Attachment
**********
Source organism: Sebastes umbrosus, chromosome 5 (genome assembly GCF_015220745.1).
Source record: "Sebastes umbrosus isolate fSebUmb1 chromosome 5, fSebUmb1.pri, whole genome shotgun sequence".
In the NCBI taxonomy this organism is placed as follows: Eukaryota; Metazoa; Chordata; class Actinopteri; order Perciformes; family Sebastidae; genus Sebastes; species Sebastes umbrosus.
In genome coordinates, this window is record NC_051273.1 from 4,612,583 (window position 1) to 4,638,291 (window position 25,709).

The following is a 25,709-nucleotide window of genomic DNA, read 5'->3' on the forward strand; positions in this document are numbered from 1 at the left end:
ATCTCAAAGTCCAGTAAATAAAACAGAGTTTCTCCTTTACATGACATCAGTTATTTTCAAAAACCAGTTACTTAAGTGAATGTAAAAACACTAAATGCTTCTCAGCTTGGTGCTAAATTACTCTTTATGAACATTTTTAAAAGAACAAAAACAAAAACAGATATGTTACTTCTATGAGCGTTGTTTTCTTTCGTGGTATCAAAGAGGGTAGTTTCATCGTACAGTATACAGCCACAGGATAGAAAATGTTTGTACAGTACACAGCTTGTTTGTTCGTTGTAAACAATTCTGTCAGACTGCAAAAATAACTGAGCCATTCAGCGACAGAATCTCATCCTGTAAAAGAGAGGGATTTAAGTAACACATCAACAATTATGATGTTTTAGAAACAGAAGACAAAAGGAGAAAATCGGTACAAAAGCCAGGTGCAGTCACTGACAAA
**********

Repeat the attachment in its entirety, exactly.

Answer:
Source organism: Sebastes umbrosus, chromosome 5 (genome assembly GCF_015220745.1).
Source record: "Sebastes umbrosus isolate fSebUmb1 chromosome 5, fSebUmb1.pri, whole genome shotgun sequence".
In the NCBI taxonomy this organism is placed as follows: Eukaryota; Metazoa; Chordata; class Actinopteri; order Perciformes; family Sebastidae; genus Sebastes; species Sebastes umbrosus.
In genome coordinates, this window is record NC_051273.1 from 4,612,583 (window position 1) to 4,638,291 (window position 25,709).

The following is a 25,709-nucleotide window of genomic DNA, read 5'->3' on the forward strand; positions in this document are numbered from 1 at the left end:
ATCTCAAAGTCCAGTAAATAAAACAGAGTTTCTCCTTTACATGACATCAGTTATTTTCAAAAACCAGTTACTTAAGTGAATGTAAAAACACTAAATGCTTCTCAGCTTGGTGCTAAATTACTCTTTATGAACATTTTTAAAAGAACAAAAACAAAAACAGATATGTTACTTCTATGAGCGTTGTTTTCTTTCGTGGTATCAAAGAGGGTAGTTTCATCGTACAGTATACAGCCACAGGATAGAAAATGTTTGTACAGTACACAGCTTGTTTGTTCGTTGTAAACAATTCTGTCAGACTGCAAAAATAACTGAGCCATTCAGCGACAGAATCTCATCCTGTAAAAGAGAGGGATTTAAGTAACACATCAACAATTATGATGTTTTAGAAACAGAAGACAAAAGGAGAAAATCGGTACAAAAGCCAGGTGCAGTCACTGACAAA